Last week was Learning Disability Pride 2021.
This week’s guest blog from Danielle Garnett and Jan Walmsley looks back at the history of the self advocacy movement in England.
With special thanks to Ian Davies, whose idea this was.
Did you know that self advocacy started in England in the 1970s?
Nearly 50 years ago.
Something to be proud of.
We have been interviewing the people who have been part of it for a long time.
We wanted to share their stories to remember the beginnings of the self advocacy movement after Pride week.
Ann Shearer helped set up the first Speaking Up event in 1972.
She talks about what it was like when she started:
“Someone who went to the very first speaking up event, in 1972 and who had lived in a long stay hospital said:
“It’s nice to be able to talk to someone, a thing we haven’t been able to do for years.
Until the beginning of this year we haven’t been able to do such things.
Well, we could say things, but not without being told to shut up.”
Gary Bourlet talks about how he brought People First To England in the 1980s:
“The first group was called the Mencap Participation Forum Group.
6 of us.
We didn’t have enough power.
Power belonged to parents and carers who did not like the idea of people speaking up for themselves.
In 1984 we went to America and brought the idea of People First back.
My life changed. I was more confident.
I had been to a boarding school for people with behaviour problems, then 6 years at a Day Centre you could not speak up for yourself.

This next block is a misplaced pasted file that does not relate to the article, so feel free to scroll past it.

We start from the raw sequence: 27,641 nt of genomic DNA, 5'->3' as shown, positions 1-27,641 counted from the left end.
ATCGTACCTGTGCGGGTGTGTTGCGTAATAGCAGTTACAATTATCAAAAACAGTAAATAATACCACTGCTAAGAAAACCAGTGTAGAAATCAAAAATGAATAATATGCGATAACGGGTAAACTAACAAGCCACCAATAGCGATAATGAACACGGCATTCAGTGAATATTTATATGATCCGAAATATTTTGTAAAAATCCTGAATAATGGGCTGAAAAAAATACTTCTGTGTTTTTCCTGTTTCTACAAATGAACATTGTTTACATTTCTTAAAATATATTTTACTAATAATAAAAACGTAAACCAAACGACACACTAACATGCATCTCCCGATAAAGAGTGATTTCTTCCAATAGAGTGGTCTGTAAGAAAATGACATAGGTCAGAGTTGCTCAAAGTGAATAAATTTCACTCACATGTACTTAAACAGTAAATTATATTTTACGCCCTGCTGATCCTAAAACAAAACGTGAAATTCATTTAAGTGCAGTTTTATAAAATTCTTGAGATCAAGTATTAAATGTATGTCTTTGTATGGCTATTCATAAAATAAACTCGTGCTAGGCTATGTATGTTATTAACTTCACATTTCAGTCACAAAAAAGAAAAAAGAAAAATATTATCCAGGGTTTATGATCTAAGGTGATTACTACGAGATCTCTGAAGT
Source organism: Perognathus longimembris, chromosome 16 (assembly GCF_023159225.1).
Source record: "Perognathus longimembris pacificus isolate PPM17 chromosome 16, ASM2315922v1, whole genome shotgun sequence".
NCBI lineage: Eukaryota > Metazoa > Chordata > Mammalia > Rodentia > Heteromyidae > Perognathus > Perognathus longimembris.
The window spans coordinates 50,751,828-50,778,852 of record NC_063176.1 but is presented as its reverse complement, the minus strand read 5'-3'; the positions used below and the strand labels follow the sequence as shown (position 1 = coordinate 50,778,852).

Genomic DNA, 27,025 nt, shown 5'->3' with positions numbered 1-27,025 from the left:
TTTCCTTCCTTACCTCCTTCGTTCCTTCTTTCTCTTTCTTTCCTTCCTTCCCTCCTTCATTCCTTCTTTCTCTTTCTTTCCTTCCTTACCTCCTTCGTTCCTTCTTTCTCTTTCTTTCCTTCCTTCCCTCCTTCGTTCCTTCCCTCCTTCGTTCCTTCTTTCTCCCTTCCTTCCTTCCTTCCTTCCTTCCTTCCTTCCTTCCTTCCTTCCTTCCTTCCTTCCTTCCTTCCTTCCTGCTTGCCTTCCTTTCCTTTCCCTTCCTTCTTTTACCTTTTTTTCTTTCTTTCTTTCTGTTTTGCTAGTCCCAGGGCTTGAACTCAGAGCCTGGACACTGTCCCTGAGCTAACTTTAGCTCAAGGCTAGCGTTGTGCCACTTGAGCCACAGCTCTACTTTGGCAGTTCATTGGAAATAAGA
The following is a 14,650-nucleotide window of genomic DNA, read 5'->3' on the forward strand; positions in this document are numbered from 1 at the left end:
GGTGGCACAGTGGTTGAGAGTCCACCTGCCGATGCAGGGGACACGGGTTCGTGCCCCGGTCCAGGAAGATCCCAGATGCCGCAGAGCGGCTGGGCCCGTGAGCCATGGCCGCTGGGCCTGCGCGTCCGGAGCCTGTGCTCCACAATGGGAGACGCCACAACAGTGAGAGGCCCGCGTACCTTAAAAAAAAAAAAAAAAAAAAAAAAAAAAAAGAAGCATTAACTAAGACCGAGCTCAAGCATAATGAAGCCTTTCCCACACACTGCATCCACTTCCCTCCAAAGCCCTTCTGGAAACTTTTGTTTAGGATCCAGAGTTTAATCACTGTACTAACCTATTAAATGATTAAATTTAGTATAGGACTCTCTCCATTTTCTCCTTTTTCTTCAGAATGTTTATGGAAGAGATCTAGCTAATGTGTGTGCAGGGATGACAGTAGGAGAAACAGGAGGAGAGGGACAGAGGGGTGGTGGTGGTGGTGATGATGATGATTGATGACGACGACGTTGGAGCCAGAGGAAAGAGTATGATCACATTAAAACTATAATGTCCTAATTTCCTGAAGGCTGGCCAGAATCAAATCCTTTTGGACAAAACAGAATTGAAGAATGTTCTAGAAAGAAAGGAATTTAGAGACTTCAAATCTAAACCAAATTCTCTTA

I went round to lots of these.
Talking for 20 minutes max.
It was a lot to take in for some people.
Staff would say to John (Hersov)
Your group is different. Ours could never do that.
That happened a lot talking to support people.
It’s better now.
We have a voice, a platform to talk to NHS and to Government.”
Patrick Burke from People First Merseysideremembers:
“I didn’t know anyone then.
It was just the start of moving out of long term care.
The first time ever that I spoke to anybody I was about 40/41.
I’d spent my life in long term care from the age of 5.
It made me speak out.
We got people out of Day Centres into self advocacy.
Day Centres were told to let People First in.
There isn’t any of that now. “
John Hersov has been involved in the development of the UK learning disability movement since the early 1980s.
“We were concerned with what people could do and were good at rather than the traditional deficit model.
A lot of people were surprised that people with learning difficulties could express themselves so clearly.
I was often told “it’s all right for you John, because you work with the cream (of the bunch)”.
I learned to reply:
‘Aren’t I lucky, but I am happy to work with whoever you would like me to’.”
Raymond Johnson looks back at being one of the first campaigners from a BAME background.
“I think there were times when I was isolated.
I was the only black guy then slowly more people from BME came along.
We held a Black People First conference for BME, it lasted a few days.
(That was in about 1989).
It was difficult for BME because there were times when some of the people came from Day Centres, some of the Centres they were going to didn’t cater well for BME.
There were times when Day Centre staff took over.
Some of the cultures were not taken seriously.
You can imagine how BME felt.
They didn’t realise they could do jobs like I do sort of thing.
I still can’t believe it’s been nearly 30 years.
I think they need to know what we were taking about.
It’s so fundamental for everyone to think about, where we have been and where we are going.”
With thanks to everyone who has told their story.